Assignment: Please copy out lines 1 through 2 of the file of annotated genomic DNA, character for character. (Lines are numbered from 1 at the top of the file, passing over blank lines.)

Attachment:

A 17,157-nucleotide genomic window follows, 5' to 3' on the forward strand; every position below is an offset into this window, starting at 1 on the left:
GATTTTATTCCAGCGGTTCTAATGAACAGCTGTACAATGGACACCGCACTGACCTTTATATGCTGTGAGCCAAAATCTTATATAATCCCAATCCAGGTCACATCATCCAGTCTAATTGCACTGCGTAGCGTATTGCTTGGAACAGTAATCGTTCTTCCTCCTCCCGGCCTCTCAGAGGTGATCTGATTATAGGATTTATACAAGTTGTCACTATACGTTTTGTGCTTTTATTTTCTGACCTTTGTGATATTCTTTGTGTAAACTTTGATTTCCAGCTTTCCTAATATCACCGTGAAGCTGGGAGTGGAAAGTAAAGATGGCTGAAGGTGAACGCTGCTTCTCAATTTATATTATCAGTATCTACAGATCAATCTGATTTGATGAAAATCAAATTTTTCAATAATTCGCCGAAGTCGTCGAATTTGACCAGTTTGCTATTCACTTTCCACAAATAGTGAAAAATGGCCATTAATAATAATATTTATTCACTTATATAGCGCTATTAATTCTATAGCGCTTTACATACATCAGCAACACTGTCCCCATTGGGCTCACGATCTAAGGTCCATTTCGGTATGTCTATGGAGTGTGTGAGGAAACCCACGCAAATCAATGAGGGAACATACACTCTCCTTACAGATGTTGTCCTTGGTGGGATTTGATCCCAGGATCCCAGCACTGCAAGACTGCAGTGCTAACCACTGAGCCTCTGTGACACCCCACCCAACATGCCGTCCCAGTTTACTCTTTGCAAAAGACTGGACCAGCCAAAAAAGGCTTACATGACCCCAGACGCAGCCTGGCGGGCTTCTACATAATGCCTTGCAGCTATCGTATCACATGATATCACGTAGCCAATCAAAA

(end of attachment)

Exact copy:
A 17,157-nucleotide genomic window follows, 5' to 3' on the forward strand; every position below is an offset into this window, starting at 1 on the left:
GATTTTATTCCAGCGGTTCTAATGAACAGCTGTACAATGGACACCGCACTGACCTTTATATGCTGTGAGCCAAAATCTTATATAATCCCAATCCAGGTCACATCATCCAGTCTAATTGCACTGCGTAGCGTATTGCTTGGAACAGTAATCGTTCTTCCTCCTCCCGGCCTCTCAGAGGTGATCTGATTATAGGATTTATACAAGTTGTCACTATACGTTTTGTGCTTTTATTTTCTGACCTTTGTGATATTCTTTGTGTAAACTTTGATTTCCAGCTTTCCTAATATCACCGTGAAGCTGGGAGTGGAAAGTAAAGATGGCTGAAGGTGAACGCTGCTTCTCAATTTATATTATCAGTATCTACAGATCAATCTGATTTGATGAAAATCAAATTTTTCAATAATTCGCCGAAGTCGTCGAATTTGACCAGTTTGCTATTCACTTTCCACAAATAGTGAAAAATGGCCATTAATAATAATATTTATTCACTTATATAGCGCTATTAATTCTATAGCGCTTTACATACATCAGCAACACTGTCCCCATTGGGCTCACGATCTAAGGTCCATTTCGGTATGTCTATGGAGTGTGTGAGGAAACCCACGCAAATCAATGAGGGAACATACACTCTCCTTACAGATGTTGTCCTTGGTGGGATTTGATCCCAGGATCCCAGCACTGCAAGACTGCAGTGCTAACCACTGAGCCTCTGTGACACCCCACCCAACATGCCGTCCCAGTTTACTCTTTGCAAAAGACTGGACCAGCCAAAAAAGGCTTACATGACCCCAGACGCAGCCTGGCGGGCTTCTACATAATGCCTTGCAGCTATCGTATCACATGATATCACGTAGCCAATCAAAA